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The Living Wage Calculator

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From MIT: The Living Wage Calculator

In many American communities, families working in low-wage jobs make insufficient income to live locally given the local cost of living. Recently, in a number of high-cost communities, community organizers and citizens have successfully argued that the prevailing wage offered by the public sector and key businesses should reflect a wage rate required to meet minimum standards of living. Therefore we have developed a living wage calculator to estimate the cost of living in your community or region. The calculator lists typical expenses, the living wage and typical wages for the selected location.

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Computer Science

Scratch for Arduino Makes Programing the Arduino More Visual

Scratch for Arduino Makes Programing the Arduino More Visual

Windows/Mac/Linux: Programming an Arduino isn’t especially difficult, but if you’re looking for a more visual method, Scratch for Arduino (S4A) uses MIT’s Scratch as a groundwork for teaching kids (or beginners) how to program an Arduino.

S4A works just like Scratch where you drag and place actions to create programs. The idea is to provide you with a more visual language to program in so you can understand how things work better. Even if you’re experienced with Arduino programming, it’s fun to play around with. Otherwise, it’s a good place to start learning about how the Arduino works.

S4A

Categories
Life

Immersion: A People-Centric View of your Email Life

What is Immersion?

It has been almost two decades since the beginning of the web. This means that the web is no longer just a technology of the present, but also, a record of our past.
Email, one of the original forms of social media, is even older than the web and contains a detailed description of our personal and professional history.

Immersion is an invitation to dive into the history of your email life in a platform that offers you the safety of knowing that you can always delete your data.

Just like a cubist painting, Immersion presents users with a number of different perspectives of their email data.
It provides a tool for self-reflection at a time where the zeitgeist is one of self-promotion.
It provides an artistic representation that exists only in the presence of the visitor.
It helps explore privacy by showing users data that they have already shared with others.
Finally, it presents users wanting to be more strategic with their professional interactions, with a map to plan more effectively who they connect with.

So Immersion is not about one thing. It’s about four. It’s about self-reflection, art, privacy and strategy. It’s about providing users with a number of different perspectives by leveraging on the fact that the web, and emails, are now an important part of our past.

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Life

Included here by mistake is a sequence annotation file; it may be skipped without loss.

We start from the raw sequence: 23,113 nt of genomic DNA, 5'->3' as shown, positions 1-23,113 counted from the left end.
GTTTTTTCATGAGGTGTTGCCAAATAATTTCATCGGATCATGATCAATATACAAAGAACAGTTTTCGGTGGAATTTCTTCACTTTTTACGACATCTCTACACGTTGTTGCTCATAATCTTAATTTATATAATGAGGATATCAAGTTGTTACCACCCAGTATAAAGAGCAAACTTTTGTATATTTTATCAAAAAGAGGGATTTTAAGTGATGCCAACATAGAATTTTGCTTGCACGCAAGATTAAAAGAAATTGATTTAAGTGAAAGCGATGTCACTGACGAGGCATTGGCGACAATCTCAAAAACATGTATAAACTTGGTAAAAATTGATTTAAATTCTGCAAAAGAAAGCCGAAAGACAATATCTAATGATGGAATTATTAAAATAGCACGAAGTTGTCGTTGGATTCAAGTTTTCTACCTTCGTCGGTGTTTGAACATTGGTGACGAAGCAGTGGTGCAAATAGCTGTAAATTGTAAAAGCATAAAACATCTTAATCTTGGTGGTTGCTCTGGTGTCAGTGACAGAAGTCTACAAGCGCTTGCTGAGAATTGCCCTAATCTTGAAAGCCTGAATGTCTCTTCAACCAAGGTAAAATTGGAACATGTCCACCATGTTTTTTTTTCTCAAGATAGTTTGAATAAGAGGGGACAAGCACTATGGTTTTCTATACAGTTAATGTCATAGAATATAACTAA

MIT Android App Inventor Beta Releases

 

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The first beta version of MIT’s App Inventor for Android popped up on the web today at appinventor.mit.edu.

The App Inventor, first launched by Google in mid-2010 before being discontinued and open-sourced last year, allows just about anyone to dive directly into Android app development with a simple web-based interface. To get started with the public beta, all you need is a Google Account and a little creativity.

However the launch seems to have stressed the MIT servers, there are reports of responsiveness being up and down. 

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Computer Science

Google and MIT announce open sourcing of the App Inventor code

I finally found the Google App Inventor Blog for MIT.  I am catching up to using App Inventor again in class after pausing while MIT took it over.  From the Blog:

Google and MIT are pleased to announce the initial free and open-source release from Google of the App Inventor source code at http://code.google.com/p/app-inventor-releases/.

There’s little supporting documentation yet, and we’re not accepting contributions to the code now. That will happen later, after the MIT Center of Mobile Learning opens their App Inventor server to the public. We hope to nurture a robust and active open-source project eventually, but for now we don’t want to distract the MIT developers from their efforts to complete and deploy the large-scale public server. In the meantime, we’ll update the code periodically to match what’s running at the latest MIT experimental system. We’ve also created a Google Group here for people working with the code to relate their experiences with the code, ask questions, help each other, etc.

People who create modifications from this code base are free to use the term “App Inventor” and the puzzle-piece Android logo in their work. MIT will be releasing its own versions under the name “MIT App Inventor”, which is reserved for the systems actually coming from MIT.

Enjoy the code, and Happy Inventing!